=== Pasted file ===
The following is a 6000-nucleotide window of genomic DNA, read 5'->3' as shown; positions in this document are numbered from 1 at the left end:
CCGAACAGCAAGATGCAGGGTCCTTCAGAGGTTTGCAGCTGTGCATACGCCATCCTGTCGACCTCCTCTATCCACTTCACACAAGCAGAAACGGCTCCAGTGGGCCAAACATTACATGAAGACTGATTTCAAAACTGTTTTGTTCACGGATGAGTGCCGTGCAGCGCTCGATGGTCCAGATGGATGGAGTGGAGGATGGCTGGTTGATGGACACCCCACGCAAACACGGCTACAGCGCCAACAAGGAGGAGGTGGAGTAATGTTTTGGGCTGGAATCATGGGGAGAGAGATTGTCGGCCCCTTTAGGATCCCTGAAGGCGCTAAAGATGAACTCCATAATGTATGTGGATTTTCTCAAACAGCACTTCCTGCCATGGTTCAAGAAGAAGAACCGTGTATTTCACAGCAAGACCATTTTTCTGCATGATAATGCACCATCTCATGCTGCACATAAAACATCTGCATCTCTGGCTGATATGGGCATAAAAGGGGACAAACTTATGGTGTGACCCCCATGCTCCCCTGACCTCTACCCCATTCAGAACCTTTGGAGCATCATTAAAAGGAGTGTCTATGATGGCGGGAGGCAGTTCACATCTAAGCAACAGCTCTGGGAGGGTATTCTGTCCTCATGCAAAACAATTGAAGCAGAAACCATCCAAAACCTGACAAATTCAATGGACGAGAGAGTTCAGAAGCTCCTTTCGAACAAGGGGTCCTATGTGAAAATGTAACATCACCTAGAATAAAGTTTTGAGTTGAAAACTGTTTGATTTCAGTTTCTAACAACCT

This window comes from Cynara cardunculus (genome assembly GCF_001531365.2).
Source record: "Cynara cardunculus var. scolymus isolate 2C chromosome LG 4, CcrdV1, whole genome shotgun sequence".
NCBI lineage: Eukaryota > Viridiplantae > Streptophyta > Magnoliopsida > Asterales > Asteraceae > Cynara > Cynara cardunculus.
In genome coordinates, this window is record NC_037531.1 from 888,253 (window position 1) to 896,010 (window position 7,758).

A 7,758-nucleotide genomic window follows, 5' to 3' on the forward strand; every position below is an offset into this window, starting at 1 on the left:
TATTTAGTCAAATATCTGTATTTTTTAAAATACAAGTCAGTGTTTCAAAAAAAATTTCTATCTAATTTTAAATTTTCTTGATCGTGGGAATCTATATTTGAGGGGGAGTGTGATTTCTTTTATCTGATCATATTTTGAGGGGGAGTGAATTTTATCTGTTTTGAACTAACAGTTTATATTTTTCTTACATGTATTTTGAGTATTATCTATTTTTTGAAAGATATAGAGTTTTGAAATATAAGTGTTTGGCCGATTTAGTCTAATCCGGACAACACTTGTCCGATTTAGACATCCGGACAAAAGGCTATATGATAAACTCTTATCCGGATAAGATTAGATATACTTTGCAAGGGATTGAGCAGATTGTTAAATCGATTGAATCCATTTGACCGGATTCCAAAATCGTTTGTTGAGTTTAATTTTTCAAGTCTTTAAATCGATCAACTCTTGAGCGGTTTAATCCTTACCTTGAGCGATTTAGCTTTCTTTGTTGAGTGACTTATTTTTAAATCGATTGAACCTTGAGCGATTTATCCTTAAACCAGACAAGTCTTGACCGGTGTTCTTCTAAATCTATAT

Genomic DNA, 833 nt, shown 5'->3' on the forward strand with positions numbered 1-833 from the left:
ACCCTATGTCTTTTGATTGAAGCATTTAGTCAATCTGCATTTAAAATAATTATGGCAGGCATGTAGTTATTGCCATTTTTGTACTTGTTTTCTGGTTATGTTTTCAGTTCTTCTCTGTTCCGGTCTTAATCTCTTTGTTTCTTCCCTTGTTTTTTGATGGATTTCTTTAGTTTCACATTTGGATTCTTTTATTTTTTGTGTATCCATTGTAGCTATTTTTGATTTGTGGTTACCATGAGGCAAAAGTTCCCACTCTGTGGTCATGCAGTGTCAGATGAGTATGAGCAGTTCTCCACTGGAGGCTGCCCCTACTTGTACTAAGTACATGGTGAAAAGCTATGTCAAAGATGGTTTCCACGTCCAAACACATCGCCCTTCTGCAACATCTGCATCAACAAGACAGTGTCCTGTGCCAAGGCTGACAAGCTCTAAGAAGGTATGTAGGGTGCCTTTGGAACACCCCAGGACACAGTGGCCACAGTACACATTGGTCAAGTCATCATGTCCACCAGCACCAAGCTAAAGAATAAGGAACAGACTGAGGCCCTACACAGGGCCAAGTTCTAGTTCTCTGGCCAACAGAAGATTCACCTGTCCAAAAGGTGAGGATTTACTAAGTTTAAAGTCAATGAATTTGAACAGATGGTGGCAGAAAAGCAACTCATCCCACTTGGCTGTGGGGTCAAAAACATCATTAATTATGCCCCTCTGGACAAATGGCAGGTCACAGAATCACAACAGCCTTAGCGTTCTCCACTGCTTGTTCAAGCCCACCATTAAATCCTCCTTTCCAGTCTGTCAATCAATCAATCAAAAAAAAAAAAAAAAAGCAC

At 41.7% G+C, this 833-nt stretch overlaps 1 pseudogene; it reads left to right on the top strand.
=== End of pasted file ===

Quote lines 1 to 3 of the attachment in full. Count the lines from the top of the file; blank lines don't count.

The following is a 6000-nucleotide window of genomic DNA, read 5'->3' as shown; positions in this document are numbered from 1 at the left end:
CCGAACAGCAAGATGCAGGGTCCTTCAGAGGTTTGCAGCTGTGCATACGCCATCCTGTCGACCTCCTCTATCCACTTCACACAAGCAGAAACGGCTCCAGTGGGCCAAACATTACATGAAGACTGATTTCAAAACTGTTTTGTTCACGGATGAGTGCCGTGCAGCGCTCGATGGTCCAGATGGATGGAGTGGAGGATGGCTGGTTGATGGACACCCCACGCAAACACGGCTACAGCGCCAACAAGGAGGAGGTGGAGTAATGTTTTGGGCTGGAATCATGGGGAGAGAGATTGTCGGCCCCTTTAGGATCCCTGAAGGCGCTAAAGATGAACTCCATAATGTATGTGGATTTTCTCAAACAGCACTTCCTGCCATGGTTCAAGAAGAAGAACCGTGTATTTCACAGCAAGACCATTTTTCTGCATGATAATGCACCATCTCATGCTGCACATAAAACATCTGCATCTCTGGCTGATATGGGCATAAAAGGGGACAAACTTATGGTGTGACCCCCATGCTCCCCTGACCTCTACCCCATTCAGAACCTTTGGAGCATCATTAAAAGGAGTGTCTATGATGGCGGGAGGCAGTTCACATCTAAGCAACAGCTCTGGGAGGGTATTCTGTCCTCATGCAAAACAATTGAAGCAGAAACCATCCAAAACCTGACAAATTCAATGGACGAGAGAGTTCAGAAGCTCCTTTCGAACAAGGGGTCCTATGTGAAAATGTAACATCACCTAGAATAAAGTTTTGAGTTGAAAACTGTTTGATTTCAGTTTCTAACAACCT

This window comes from Cynara cardunculus (genome assembly GCF_001531365.2).